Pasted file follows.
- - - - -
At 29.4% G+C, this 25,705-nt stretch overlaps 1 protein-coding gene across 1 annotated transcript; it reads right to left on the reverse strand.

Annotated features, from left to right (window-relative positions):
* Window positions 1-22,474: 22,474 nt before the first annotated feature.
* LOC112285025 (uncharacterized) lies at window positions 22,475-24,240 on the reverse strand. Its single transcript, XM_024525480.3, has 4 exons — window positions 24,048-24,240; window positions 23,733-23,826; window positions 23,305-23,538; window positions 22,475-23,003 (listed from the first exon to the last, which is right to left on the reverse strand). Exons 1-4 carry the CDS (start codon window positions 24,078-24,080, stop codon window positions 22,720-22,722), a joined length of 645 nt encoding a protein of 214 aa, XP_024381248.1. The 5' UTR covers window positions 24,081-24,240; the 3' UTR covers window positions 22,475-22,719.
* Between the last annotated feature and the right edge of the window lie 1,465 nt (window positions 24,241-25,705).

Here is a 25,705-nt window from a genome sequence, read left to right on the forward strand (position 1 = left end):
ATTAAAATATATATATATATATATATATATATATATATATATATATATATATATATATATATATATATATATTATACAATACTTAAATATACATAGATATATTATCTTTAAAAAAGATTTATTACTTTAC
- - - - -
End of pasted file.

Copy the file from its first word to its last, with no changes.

At 29.4% G+C, this 25,705-nt stretch overlaps 1 protein-coding gene across 1 annotated transcript; it reads right to left on the reverse strand.

Annotated features, from left to right (window-relative positions):
* Window positions 1-22,474: 22,474 nt before the first annotated feature.
* LOC112285025 (uncharacterized) lies at window positions 22,475-24,240 on the reverse strand. Its single transcript, XM_024525480.3, has 4 exons — window positions 24,048-24,240; window positions 23,733-23,826; window positions 23,305-23,538; window positions 22,475-23,003 (listed from the first exon to the last, which is right to left on the reverse strand). Exons 1-4 carry the CDS (start codon window positions 24,078-24,080, stop codon window positions 22,720-22,722), a joined length of 645 nt encoding a protein of 214 aa, XP_024381248.1. The 5' UTR covers window positions 24,081-24,240; the 3' UTR covers window positions 22,475-22,719.
* Between the last annotated feature and the right edge of the window lie 1,465 nt (window positions 24,241-25,705).

Here is a 25,705-nt window from a genome sequence, read left to right on the forward strand (position 1 = left end):
ATTAAAATATATATATATATATATATATATATATATATATATATATATATATATATATATATATATATATATTATACAATACTTAAATATACATAGATATATTATCTTTAAAAAAGATTTATTACTTTAC